Today I would like to introduce you to a familiar and unknown product that is used frequently during the test because few know how it works.
When journalists entered the National Assembly on February 12, 2015 to report the address of the President of the Nation, they found that they had no cell phone coverage inside the building.
There have been reports of cell phone signals being “blocked” along with photos of what many believed to be the offensive device.
Before the trial began, members of the opposition parties asked to know who had used the jammer and to have it switched off before the president began his speech.
After a back and forth in which the South African government did not admit a mistake, the signal jammer was switched off and cell phones in the National Assembly could be reconnected to cell phone networks.
“I watched Secretary of State David Mahlobo leave the house when we started singing (call back the signal!),” Tweeted City Press editor Ferial Haffajee. He came back. Signal returned. ”
After Zuma’s speech, the minister in the presidency, Jeff Radebe, told journalists he did not know who was blocking the cellular signals, and said he was not even sure if there was any interference initially.
He added that after being asked to investigate the matter, the parliamentary secretary said that everything that was encrypted had been decrypted.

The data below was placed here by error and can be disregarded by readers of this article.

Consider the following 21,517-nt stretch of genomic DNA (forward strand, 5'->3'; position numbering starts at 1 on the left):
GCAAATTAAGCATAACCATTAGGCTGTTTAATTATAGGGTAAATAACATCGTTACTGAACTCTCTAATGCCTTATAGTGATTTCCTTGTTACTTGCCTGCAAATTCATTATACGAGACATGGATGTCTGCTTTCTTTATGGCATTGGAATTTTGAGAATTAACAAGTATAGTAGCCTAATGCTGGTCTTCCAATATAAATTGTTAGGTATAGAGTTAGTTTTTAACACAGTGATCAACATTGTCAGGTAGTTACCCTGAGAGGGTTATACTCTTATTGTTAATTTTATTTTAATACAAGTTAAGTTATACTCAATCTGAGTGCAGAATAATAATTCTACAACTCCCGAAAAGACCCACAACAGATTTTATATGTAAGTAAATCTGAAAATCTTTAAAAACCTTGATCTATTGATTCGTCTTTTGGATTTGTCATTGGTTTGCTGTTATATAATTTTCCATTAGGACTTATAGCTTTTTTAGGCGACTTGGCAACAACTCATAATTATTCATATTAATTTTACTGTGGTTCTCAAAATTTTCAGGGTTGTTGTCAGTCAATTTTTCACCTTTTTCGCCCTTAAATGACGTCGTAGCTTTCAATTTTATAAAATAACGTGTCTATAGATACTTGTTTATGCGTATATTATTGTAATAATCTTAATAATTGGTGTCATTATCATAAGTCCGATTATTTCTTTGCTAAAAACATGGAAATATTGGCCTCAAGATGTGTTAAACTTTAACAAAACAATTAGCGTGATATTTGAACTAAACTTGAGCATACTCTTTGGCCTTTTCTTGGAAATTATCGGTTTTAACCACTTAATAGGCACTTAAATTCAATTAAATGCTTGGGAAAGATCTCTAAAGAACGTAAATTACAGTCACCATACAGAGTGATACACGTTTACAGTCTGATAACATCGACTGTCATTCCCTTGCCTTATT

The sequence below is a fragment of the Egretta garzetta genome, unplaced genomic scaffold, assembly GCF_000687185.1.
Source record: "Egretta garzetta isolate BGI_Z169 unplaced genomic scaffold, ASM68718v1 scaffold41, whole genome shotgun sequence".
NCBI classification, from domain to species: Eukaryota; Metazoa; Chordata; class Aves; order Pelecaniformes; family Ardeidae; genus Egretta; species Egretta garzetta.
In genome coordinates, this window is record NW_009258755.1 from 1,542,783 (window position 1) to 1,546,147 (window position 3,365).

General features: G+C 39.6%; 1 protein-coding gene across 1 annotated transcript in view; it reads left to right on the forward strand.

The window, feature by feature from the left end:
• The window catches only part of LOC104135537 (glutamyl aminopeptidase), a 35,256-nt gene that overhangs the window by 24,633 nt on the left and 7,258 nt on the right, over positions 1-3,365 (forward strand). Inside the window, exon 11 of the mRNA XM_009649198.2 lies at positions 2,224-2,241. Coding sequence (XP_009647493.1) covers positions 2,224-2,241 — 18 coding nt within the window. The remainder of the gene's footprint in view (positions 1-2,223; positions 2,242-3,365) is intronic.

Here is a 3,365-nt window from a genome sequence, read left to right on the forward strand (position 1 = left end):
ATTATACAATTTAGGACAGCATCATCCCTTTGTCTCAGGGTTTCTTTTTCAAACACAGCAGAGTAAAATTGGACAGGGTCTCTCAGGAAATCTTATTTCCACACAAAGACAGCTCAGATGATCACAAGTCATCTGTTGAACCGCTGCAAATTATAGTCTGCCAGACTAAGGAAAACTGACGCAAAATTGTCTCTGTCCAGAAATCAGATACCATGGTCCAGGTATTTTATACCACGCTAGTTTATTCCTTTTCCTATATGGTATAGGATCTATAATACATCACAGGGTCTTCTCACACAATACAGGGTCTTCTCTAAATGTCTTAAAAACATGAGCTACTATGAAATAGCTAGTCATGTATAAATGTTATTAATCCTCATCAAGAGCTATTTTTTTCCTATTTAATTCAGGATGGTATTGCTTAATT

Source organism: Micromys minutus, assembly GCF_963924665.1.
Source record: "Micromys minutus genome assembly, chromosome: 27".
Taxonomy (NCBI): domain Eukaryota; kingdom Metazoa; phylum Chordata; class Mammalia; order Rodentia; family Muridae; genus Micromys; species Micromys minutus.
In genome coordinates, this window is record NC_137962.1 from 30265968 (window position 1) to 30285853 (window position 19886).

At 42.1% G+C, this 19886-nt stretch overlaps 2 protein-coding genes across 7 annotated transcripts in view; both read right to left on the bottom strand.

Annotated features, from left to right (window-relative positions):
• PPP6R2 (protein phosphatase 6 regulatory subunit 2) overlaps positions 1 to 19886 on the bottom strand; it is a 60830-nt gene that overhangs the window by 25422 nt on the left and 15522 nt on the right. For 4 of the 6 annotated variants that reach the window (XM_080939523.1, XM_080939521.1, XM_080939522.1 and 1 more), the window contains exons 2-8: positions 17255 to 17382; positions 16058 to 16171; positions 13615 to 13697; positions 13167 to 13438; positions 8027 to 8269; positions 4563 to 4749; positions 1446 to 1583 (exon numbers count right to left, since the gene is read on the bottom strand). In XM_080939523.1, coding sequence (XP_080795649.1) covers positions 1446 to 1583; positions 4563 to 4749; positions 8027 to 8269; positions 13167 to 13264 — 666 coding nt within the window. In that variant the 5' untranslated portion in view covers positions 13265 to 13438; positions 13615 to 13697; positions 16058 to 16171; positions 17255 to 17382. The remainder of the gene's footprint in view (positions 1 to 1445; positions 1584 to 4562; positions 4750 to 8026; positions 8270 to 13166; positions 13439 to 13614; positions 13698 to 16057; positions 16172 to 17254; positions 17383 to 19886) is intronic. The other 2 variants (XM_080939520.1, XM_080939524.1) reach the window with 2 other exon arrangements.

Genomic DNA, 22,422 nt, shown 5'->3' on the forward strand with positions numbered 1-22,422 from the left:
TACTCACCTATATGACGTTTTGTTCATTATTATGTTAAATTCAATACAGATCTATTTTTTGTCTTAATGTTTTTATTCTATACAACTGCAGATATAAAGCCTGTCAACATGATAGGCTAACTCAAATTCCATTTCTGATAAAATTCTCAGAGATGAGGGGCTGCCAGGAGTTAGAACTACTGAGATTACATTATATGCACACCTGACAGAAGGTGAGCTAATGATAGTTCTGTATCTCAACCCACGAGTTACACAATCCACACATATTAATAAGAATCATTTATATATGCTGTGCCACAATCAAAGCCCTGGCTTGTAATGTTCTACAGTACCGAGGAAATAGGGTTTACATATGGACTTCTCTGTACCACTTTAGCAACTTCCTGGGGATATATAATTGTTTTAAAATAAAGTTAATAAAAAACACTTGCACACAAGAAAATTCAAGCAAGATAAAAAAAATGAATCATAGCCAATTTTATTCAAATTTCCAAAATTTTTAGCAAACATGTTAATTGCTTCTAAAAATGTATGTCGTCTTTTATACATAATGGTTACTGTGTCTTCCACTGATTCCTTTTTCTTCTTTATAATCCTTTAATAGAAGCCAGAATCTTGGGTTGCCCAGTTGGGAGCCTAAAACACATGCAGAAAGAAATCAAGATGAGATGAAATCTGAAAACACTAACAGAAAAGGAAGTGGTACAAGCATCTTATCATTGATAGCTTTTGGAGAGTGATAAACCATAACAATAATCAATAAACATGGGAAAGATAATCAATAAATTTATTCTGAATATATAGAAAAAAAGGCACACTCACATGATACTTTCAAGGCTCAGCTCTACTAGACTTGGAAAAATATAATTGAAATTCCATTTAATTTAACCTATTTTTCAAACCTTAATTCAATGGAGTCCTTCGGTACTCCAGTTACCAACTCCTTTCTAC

Cellular signals are typically robust, but in general, a jammer only needs to cause enough errors in the messages received from either the cell phone or the tower to overwhelm their ability to correct them.
Although there are several ways to interfere with radio signals, there is a general approach that works in almost all cases: adding noise.
This type of jamming is sometimes referred to as “Denial of Service” (DOS).
Other jamming techniques can target the specific functions of the technology it is trying to interfere with, but if you can generate a garbage signal with sufficient power at the right frequencies, you have a jammer.
The frequencies and standards used by South Africa’s mobile operators (Global System for Mobile Communications or GSM) are well documented so that interference signals are not difficult.
All mobile operators in South Africa use a combination of frequencies in the 900 MHz, 1,800 MHz and 2,100 MHz bands.
A wail that targets the frequencies in these bands could then block practically all voice and data services in all South African mobile networks.
Telkom’s Long Term Evolution (LTE) network is the exception because it runs at 2,300 MHz. However, only a handful of mobile phones currently support the technology that Telkom uses for its LTE and LTE Advanced networks.
There is also nothing that prevents a cell phone signal from interfering with even aiming at 2,300 MHz.
The next thing that must interfere with a radio signal is the type of modulation.
Modulation is the way information is encoded into the wireless signal and for GSM this is a technique known as Gaussian minimum shift encoding.
With this knowledge, someone who wants to block mobile signals can build a device that outputs another signal with the correct frequencies and a sufficiently high power.
The following infographic shows how signal interference works.